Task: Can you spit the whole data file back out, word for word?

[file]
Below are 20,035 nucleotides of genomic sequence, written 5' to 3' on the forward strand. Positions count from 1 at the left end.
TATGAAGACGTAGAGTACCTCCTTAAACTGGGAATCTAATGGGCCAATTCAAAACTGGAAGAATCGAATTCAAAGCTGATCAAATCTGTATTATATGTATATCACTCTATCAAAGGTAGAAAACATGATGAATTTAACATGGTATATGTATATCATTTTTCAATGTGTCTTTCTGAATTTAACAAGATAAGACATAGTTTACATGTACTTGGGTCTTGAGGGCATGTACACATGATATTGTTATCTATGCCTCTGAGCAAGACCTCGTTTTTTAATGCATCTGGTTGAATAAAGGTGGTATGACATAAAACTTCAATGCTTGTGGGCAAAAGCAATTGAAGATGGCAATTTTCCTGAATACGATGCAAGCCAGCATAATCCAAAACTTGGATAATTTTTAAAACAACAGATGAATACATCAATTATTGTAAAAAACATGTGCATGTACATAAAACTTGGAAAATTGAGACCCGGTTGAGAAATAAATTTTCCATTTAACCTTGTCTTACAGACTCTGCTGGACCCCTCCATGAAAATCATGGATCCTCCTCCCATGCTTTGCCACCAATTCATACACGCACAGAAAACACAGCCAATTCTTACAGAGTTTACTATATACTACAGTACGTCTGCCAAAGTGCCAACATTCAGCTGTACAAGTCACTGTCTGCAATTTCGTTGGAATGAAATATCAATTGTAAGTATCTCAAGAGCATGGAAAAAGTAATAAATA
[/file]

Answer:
Below are 20,035 nucleotides of genomic sequence, written 5' to 3' on the forward strand. Positions count from 1 at the left end.
TATGAAGACGTAGAGTACCTCCTTAAACTGGGAATCTAATGGGCCAATTCAAAACTGGAAGAATCGAATTCAAAGCTGATCAAATCTGTATTATATGTATATCACTCTATCAAAGGTAGAAAACATGATGAATTTAACATGGTATATGTATATCATTTTTCAATGTGTCTTTCTGAATTTAACAAGATAAGACATAGTTTACATGTACTTGGGTCTTGAGGGCATGTACACATGATATTGTTATCTATGCCTCTGAGCAAGACCTCGTTTTTTAATGCATCTGGTTGAATAAAGGTGGTATGACATAAAACTTCAATGCTTGTGGGCAAAAGCAATTGAAGATGGCAATTTTCCTGAATACGATGCAAGCCAGCATAATCCAAAACTTGGATAATTTTTAAAACAACAGATGAATACATCAATTATTGTAAAAAACATGTGCATGTACATAAAACTTGGAAAATTGAGACCCGGTTGAGAAATAAATTTTCCATTTAACCTTGTCTTACAGACTCTGCTGGACCCCTCCATGAAAATCATGGATCCTCCTCCCATGCTTTGCCACCAATTCATACACGCACAGAAAACACAGCCAATTCTTACAGAGTTTACTATATACTACAGTACGTCTGCCAAAGTGCCAACATTCAGCTGTACAAGTCACTGTCTGCAATTTCGTTGGAATGAAATATCAATTGTAAGTATCTCAAGAGCATGGAAAAAGTAATAAATA